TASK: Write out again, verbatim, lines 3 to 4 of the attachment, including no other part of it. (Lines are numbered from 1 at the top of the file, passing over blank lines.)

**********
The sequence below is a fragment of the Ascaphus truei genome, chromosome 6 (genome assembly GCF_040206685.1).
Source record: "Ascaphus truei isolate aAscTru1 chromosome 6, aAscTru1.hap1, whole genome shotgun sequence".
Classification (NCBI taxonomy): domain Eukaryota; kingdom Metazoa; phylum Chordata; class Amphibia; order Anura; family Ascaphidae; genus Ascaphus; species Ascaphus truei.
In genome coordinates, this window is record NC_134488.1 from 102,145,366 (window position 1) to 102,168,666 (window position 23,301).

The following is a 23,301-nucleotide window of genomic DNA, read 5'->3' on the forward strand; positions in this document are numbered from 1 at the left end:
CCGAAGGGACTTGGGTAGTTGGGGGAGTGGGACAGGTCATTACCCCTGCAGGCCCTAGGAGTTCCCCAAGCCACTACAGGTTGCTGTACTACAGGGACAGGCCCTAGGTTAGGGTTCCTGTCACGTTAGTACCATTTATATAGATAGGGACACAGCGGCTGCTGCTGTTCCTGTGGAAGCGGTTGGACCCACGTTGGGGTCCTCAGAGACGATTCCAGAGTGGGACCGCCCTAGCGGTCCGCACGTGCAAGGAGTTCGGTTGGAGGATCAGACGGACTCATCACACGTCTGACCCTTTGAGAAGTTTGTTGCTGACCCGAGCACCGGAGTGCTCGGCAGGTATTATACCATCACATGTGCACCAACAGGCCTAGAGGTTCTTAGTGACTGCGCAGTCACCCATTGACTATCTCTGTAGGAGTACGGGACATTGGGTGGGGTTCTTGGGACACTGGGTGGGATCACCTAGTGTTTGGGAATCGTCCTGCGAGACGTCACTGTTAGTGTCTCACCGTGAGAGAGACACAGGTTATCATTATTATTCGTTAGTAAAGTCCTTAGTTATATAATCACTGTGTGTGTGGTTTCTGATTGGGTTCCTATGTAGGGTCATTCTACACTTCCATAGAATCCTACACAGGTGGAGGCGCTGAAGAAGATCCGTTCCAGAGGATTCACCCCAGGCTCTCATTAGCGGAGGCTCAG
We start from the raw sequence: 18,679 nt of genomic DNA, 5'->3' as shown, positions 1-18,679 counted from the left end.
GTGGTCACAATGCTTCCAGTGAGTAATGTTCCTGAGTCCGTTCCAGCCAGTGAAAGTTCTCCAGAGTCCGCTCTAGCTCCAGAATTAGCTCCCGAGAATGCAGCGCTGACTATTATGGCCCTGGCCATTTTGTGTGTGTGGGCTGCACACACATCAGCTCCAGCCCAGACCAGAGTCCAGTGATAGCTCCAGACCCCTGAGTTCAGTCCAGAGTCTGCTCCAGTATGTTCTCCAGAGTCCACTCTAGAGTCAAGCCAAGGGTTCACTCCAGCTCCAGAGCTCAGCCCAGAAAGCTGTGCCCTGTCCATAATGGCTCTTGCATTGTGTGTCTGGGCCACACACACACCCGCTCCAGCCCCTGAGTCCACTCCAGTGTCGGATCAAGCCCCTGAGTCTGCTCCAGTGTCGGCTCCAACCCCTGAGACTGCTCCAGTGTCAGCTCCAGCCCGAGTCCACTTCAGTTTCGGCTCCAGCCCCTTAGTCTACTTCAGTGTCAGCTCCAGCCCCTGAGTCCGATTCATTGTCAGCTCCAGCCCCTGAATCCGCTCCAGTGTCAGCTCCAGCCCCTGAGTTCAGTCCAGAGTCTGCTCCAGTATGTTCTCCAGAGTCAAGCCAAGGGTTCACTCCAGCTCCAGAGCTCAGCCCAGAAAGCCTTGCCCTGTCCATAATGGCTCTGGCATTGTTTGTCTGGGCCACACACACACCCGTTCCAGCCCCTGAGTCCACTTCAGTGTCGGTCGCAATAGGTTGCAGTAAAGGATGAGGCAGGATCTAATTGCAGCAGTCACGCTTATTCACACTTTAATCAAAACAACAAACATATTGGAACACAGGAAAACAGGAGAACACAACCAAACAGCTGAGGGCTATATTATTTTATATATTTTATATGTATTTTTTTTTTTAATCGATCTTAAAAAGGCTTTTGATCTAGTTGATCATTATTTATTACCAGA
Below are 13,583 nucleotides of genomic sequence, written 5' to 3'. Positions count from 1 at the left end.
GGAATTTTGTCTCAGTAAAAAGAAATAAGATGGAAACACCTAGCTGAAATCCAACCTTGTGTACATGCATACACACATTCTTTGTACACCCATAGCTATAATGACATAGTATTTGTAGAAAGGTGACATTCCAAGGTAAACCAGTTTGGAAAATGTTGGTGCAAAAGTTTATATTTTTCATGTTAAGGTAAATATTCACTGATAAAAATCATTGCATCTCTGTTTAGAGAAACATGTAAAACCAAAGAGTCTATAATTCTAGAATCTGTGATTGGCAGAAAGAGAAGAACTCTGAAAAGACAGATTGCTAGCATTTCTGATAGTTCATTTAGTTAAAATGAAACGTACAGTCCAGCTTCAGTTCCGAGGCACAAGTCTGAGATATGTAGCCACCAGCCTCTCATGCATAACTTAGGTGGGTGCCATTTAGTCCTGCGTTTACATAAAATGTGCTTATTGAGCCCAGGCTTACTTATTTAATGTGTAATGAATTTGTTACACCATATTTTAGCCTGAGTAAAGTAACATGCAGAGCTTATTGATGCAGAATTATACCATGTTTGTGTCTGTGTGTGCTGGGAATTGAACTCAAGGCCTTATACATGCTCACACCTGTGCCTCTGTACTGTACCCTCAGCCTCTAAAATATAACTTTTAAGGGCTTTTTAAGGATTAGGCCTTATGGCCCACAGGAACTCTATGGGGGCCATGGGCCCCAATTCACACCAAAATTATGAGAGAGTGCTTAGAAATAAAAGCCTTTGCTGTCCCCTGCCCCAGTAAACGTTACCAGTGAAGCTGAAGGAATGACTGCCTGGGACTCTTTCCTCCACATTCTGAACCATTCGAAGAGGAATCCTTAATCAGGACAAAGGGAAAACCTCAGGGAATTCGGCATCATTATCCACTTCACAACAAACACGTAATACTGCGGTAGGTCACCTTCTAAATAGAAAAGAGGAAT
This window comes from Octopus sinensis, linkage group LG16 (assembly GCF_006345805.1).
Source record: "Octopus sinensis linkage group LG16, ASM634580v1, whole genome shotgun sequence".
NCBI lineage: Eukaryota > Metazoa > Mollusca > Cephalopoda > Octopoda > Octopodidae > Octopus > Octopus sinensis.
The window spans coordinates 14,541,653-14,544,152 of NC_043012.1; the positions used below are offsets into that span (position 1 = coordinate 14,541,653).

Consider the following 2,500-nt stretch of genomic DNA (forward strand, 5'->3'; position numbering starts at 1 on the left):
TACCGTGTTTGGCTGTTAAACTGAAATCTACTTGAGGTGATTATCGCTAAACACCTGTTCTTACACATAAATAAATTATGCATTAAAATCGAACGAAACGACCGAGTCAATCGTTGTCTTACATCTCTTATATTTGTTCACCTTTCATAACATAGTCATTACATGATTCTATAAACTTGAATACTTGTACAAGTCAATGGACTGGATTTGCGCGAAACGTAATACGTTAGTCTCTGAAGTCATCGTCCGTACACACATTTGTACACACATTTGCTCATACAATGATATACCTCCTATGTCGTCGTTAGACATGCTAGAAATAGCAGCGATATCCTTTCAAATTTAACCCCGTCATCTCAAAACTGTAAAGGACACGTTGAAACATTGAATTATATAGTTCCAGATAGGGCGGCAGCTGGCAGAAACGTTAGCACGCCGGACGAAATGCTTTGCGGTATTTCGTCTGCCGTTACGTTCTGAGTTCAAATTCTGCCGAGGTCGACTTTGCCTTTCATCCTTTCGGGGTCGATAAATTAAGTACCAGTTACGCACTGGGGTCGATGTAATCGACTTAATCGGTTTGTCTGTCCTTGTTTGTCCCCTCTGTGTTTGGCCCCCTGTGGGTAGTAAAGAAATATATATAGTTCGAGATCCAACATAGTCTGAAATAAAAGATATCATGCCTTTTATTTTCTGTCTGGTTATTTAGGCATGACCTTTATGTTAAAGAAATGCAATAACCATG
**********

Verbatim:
Classification (NCBI taxonomy): domain Eukaryota; kingdom Metazoa; phylum Chordata; class Amphibia; order Anura; family Ascaphidae; genus Ascaphus; species Ascaphus truei.
In genome coordinates, this window is record NC_134488.1 from 102,145,366 (window position 1) to 102,168,666 (window position 23,301).